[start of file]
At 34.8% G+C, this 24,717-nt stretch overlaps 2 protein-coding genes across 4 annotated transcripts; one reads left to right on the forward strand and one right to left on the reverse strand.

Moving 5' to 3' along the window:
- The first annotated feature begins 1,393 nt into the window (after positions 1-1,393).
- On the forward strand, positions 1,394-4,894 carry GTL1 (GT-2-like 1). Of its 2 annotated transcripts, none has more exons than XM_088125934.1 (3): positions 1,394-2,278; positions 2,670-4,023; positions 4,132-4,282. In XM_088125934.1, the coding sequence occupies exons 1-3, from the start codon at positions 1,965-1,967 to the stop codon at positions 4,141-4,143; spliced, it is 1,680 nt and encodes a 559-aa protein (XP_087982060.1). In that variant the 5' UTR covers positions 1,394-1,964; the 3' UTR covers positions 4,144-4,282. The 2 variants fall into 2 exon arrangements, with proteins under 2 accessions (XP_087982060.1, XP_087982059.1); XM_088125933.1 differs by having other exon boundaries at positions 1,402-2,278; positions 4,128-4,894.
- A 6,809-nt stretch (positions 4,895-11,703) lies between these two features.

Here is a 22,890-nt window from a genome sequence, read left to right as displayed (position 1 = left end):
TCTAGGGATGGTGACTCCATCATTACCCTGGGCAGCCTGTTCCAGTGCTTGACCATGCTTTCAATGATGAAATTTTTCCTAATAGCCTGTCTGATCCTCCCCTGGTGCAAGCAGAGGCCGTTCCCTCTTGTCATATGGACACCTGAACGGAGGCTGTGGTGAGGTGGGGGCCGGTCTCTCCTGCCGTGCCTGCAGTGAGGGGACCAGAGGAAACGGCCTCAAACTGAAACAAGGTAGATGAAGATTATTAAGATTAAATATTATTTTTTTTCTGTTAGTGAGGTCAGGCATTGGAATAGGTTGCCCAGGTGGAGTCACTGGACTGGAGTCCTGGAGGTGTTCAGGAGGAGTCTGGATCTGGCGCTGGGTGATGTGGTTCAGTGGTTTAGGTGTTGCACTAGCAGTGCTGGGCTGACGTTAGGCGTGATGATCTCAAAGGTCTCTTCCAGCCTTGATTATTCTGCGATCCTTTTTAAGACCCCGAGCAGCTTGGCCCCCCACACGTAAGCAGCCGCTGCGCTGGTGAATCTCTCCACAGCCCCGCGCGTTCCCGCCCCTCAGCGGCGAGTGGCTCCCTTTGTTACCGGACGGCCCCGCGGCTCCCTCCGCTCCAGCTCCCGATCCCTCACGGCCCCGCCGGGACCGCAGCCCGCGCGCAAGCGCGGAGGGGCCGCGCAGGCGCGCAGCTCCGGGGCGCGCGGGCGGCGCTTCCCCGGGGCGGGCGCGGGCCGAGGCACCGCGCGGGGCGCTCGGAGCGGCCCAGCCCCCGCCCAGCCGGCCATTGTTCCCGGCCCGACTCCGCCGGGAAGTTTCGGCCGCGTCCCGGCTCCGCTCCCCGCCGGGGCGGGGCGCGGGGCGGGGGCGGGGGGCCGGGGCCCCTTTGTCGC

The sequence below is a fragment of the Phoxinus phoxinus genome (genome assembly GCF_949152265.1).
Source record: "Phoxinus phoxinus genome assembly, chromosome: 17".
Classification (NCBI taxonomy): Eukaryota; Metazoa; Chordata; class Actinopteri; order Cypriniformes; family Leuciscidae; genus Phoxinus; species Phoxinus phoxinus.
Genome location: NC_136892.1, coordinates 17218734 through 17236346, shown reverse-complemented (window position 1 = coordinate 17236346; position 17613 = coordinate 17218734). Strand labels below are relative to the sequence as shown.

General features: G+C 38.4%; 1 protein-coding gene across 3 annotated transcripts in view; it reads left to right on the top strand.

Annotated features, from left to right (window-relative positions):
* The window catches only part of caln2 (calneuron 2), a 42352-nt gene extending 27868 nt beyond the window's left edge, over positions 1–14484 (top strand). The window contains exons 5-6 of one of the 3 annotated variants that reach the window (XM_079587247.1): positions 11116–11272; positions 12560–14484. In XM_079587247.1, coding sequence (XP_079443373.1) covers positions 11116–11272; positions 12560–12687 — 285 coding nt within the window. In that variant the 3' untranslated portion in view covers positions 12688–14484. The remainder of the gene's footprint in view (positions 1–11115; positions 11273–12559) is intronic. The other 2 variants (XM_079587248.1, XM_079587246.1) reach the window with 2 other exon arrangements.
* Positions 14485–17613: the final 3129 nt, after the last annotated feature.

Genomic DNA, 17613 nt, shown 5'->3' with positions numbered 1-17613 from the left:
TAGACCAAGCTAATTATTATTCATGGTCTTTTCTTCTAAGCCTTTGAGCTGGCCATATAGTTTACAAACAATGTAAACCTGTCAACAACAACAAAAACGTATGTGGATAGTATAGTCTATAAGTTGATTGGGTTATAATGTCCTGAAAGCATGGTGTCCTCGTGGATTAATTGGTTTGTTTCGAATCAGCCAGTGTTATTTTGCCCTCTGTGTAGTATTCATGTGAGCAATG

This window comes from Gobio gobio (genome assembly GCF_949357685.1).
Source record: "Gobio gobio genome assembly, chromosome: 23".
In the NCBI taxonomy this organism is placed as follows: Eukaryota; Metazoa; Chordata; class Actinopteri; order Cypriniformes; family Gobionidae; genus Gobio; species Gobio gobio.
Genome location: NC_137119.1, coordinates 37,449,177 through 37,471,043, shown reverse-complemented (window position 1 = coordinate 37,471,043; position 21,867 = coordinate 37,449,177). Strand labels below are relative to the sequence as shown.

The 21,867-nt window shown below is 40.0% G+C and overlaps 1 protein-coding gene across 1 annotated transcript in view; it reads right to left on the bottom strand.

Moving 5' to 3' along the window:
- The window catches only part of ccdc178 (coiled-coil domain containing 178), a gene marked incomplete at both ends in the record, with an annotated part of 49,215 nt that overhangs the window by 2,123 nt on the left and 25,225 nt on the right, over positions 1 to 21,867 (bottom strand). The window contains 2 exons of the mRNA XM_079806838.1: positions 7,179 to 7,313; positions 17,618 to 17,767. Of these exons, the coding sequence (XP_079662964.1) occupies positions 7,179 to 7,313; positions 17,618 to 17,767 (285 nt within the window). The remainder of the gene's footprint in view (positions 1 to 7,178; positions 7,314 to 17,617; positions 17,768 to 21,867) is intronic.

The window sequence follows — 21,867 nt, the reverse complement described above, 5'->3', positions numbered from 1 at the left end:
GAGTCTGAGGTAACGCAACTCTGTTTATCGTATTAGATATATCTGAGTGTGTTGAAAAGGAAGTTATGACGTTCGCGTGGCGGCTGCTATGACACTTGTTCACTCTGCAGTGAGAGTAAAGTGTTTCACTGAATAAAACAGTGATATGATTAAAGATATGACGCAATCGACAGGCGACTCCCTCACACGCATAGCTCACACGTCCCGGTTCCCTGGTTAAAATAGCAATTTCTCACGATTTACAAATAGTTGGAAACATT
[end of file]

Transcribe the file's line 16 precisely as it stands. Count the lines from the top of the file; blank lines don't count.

Genomic DNA, 17613 nt, shown 5'->3' with positions numbered 1-17613 from the left: